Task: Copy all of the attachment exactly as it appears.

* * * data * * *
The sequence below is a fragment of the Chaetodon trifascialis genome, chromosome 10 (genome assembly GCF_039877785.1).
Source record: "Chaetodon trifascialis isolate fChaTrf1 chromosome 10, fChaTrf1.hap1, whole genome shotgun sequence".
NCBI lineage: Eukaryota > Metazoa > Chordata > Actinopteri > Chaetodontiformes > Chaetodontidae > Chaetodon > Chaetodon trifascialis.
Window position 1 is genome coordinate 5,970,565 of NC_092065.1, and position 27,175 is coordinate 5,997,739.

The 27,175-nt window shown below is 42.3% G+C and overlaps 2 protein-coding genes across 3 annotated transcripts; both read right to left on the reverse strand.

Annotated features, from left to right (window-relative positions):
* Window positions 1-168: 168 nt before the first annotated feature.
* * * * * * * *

The sequence below is a fragment of the Chaetodon trifascialis genome, chromosome 10 (genome assembly GCF_039877785.1).
Source record: "Chaetodon trifascialis isolate fChaTrf1 chromosome 10, fChaTrf1.hap1, whole genome shotgun sequence".
NCBI lineage: Eukaryota > Metazoa > Chordata > Actinopteri > Chaetodontiformes > Chaetodontidae > Chaetodon > Chaetodon trifascialis.
Window position 1 is genome coordinate 5,970,565 of NC_092065.1, and position 27,175 is coordinate 5,997,739.

The 27,175-nt window shown below is 42.3% G+C and overlaps 2 protein-coding genes across 3 annotated transcripts; both read right to left on the reverse strand.

Annotated features, from left to right (window-relative positions):
* Window positions 1-168: 168 nt before the first annotated feature.